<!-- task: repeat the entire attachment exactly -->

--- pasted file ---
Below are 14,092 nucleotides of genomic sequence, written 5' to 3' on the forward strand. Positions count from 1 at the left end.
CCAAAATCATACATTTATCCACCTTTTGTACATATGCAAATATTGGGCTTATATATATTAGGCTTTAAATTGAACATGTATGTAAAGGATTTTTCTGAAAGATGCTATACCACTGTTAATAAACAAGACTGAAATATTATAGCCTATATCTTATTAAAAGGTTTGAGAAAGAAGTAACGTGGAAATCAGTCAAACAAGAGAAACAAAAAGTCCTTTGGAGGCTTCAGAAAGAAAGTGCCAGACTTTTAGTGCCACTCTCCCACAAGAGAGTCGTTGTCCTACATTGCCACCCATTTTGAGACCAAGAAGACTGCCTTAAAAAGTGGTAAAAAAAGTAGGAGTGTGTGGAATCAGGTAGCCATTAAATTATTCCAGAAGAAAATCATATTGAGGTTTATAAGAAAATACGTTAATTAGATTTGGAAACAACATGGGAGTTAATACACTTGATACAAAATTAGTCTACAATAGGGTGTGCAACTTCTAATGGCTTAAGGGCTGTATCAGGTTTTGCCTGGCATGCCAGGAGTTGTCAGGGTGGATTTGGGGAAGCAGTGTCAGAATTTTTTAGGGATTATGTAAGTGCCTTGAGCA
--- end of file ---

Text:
Below are 14,092 nucleotides of genomic sequence, written 5' to 3' on the forward strand. Positions count from 1 at the left end.
CCAAAATCATACATTTATCCACCTTTTGTACATATGCAAATATTGGGCTTATATATATTAGGCTTTAAATTGAACATGTATGTAAAGGATTTTTCTGAAAGATGCTATACCACTGTTAATAAACAAGACTGAAATATTATAGCCTATATCTTATTAAAAGGTTTGAGAAAGAAGTAACGTGGAAATCAGTCAAACAAGAGAAACAAAAAGTCCTTTGGAGGCTTCAGAAAGAAAGTGCCAGACTTTTAGTGCCACTCTCCCACAAGAGAGTCGTTGTCCTACATTGCCACCCATTTTGAGACCAAGAAGACTGCCTTAAAAAGTGGTAAAAAAAGTAGGAGTGTGTGGAATCAGGTAGCCATTAAATTATTCCAGAAGAAAATCATATTGAGGTTTATAAGAAAATACGTTAATTAGATTTGGAAACAACATGGGAGTTAATACACTTGATACAAAATTAGTCTACAATAGGGTGTGCAACTTCTAATGGCTTAAGGGCTGTATCAGGTTTTGCCTGGCATGCCAGGAGTTGTCAGGGTGGATTTGGGGAAGCAGTGTCAGAATTTTTTAGGGATTATGTAAGTGCCTTGAGCA